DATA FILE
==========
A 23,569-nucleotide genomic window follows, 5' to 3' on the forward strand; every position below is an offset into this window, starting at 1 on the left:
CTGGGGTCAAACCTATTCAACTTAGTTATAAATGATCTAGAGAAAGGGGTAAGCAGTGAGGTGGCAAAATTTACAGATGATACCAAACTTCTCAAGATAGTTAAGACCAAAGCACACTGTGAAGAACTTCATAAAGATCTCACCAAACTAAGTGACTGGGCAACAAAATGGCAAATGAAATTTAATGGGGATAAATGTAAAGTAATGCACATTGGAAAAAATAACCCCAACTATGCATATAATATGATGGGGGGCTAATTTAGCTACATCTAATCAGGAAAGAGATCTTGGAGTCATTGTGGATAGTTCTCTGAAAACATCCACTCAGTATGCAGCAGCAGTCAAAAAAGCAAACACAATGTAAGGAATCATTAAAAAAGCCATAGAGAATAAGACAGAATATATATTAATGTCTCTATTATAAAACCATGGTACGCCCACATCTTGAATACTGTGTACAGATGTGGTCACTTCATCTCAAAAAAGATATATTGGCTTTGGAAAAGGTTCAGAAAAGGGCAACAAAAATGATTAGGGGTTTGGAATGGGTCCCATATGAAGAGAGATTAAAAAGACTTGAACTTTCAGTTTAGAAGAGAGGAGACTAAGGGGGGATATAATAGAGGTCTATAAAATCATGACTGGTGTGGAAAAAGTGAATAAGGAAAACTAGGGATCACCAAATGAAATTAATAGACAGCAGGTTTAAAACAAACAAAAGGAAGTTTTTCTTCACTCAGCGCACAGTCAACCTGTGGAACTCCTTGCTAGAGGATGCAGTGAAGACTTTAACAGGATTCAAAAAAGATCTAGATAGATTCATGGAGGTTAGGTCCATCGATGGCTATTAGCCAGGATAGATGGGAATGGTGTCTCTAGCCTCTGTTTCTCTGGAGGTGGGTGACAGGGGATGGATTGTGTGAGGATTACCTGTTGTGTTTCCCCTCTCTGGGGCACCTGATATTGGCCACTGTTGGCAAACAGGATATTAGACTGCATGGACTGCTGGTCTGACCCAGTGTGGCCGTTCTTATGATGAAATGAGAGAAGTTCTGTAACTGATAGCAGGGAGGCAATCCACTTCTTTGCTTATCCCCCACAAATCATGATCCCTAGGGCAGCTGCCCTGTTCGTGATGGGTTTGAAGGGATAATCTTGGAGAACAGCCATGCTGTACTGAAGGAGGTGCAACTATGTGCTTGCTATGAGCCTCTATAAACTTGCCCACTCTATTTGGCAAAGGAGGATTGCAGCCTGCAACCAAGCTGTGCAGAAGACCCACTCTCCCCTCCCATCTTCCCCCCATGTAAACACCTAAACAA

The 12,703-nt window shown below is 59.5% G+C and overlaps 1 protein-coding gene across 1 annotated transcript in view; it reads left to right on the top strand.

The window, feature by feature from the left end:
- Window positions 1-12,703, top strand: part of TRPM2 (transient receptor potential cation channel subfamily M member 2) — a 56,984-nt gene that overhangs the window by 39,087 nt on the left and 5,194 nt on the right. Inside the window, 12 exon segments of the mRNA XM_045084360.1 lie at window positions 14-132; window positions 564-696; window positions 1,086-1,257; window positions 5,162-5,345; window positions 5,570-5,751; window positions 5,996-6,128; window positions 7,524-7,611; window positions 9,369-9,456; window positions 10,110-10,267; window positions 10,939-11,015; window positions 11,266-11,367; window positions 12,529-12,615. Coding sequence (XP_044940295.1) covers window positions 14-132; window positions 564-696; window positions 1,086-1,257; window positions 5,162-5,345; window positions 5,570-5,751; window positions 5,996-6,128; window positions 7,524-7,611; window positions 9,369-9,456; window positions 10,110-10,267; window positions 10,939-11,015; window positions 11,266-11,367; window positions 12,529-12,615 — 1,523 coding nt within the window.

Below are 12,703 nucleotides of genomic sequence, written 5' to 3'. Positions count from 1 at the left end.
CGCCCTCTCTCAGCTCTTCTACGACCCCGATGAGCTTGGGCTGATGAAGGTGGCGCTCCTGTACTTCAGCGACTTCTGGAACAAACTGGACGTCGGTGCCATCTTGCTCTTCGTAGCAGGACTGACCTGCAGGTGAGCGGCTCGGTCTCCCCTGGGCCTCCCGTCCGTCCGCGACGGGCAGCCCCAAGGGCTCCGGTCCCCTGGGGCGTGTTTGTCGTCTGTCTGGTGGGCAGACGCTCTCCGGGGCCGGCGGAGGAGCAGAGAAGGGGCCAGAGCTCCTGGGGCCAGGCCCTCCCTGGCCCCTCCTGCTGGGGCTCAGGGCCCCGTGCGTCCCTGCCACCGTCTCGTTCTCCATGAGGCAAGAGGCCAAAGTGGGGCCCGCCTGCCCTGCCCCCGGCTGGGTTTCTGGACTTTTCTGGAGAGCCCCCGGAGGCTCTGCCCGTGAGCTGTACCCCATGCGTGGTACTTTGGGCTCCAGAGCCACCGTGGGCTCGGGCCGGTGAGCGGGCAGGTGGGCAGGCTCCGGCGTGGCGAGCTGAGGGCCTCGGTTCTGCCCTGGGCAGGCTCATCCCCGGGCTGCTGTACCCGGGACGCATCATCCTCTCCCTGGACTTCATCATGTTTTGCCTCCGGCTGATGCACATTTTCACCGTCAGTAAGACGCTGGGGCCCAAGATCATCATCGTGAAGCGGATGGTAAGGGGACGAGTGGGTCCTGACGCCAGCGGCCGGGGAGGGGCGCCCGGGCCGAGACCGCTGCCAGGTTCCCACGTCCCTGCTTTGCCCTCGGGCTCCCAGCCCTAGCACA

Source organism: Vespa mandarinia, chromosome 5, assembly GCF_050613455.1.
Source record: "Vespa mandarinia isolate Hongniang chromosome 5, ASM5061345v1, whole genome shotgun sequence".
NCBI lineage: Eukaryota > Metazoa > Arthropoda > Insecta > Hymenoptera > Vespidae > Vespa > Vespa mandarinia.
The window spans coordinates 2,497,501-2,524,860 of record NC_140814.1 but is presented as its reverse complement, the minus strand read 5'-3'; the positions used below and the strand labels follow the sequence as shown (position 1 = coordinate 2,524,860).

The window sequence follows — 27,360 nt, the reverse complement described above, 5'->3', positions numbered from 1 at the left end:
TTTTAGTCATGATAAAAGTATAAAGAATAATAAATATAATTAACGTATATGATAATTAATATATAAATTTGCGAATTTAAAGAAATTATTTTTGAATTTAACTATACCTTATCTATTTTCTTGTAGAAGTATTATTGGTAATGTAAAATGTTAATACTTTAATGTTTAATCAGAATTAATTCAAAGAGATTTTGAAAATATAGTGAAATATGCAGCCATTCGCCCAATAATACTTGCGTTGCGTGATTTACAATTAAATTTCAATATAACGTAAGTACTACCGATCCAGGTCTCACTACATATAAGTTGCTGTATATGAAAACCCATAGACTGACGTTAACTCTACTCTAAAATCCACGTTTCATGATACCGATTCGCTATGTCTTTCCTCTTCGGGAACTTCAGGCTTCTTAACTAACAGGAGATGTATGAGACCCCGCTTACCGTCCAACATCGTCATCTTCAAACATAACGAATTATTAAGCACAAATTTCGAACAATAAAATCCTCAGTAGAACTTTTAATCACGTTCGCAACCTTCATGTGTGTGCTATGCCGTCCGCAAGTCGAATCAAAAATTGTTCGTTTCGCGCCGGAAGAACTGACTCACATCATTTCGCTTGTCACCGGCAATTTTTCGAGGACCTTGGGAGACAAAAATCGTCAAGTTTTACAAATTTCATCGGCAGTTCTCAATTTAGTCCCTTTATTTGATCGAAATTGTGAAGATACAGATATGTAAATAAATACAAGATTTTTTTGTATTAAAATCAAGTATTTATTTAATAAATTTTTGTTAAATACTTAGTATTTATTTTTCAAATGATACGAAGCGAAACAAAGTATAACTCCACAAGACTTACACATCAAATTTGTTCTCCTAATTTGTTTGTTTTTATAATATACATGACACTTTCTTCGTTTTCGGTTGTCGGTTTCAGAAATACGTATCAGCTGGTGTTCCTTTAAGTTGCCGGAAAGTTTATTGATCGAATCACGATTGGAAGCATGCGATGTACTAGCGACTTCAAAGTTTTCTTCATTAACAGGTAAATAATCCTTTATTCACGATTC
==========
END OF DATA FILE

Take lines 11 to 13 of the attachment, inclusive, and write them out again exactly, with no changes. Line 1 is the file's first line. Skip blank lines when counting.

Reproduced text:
The window spans coordinates 2,497,501-2,524,860 of record NC_140814.1 but is presented as its reverse complement, the minus strand read 5'-3'; the positions used below and the strand labels follow the sequence as shown (position 1 = coordinate 2,524,860).

The window sequence follows — 27,360 nt, the reverse complement described above, 5'->3', positions numbered from 1 at the left end:
TTTTAGTCATGATAAAAGTATAAAGAATAATAAATATAATTAACGTATATGATAATTAATATATAAATTTGCGAATTTAAAGAAATTATTTTTGAATTTAACTATACCTTATCTATTTTCTTGTAGAAGTATTATTGGTAATGTAAAATGTTAATACTTTAATGTTTAATCAGAATTAATTCAAAGAGATTTTGAAAATATAGTGAAATATGCAGCCATTCGCCCAATAATACTTGCGTTGCGTGATTTACAATTAAATTTCAATATAACGTAAGTACTACCGATCCAGGTCTCACTACATATAAGTTGCTGTATATGAAAACCCATAGACTGACGTTAACTCTACTCTAAAATCCACGTTTCATGATACCGATTCGCTATGTCTTTCCTCTTCGGGAACTTCAGGCTTCTTAACTAACAGGAGATGTATGAGACCCCGCTTACCGTCCAACATCGTCATCTTCAAACATAACGAATTATTAAGCACAAATTTCGAACAATAAAATCCTCAGTAGAACTTTTAATCACGTTCGCAACCTTCATGTGTGTGCTATGCCGTCCGCAAGTCGAATCAAAAATTGTTCGTTTCGCGCCGGAAGAACTGACTCACATCATTTCGCTTGTCACCGGCAATTTTTCGAGGACCTTGGGAGACAAAAATCGTCAAGTTTTACAAATTTCATCGGCAGTTCTCAATTTAGTCCCTTTATTTGATCGAAATTGTGAAGATACAGATATGTAAATAAATACAAGATTTTTTTGTATTAAAATCAAGTATTTATTTAATAAATTTTTGTTAAATACTTAGTATTTATTTTTCAAATGATACGAAGCGAAACAAAGTATAACTCCACAAGACTTACACATCAAATTTGTTCTCCTAATTTGTTTGTTTTTATAATATACATGACACTTTCTTCGTTTTCGGTTGTCGGTTTCAGAAATACGTATCAGCTGGTGTTCCTTTAAGTTGCCGGAAAGTTTATTGATCGAATCACGATTGGAAGCATGCGATGTACTAGCGACTTCAAAGTTTTCTTCATTAACAGGTAAATAATCCTTTATTCACGATTC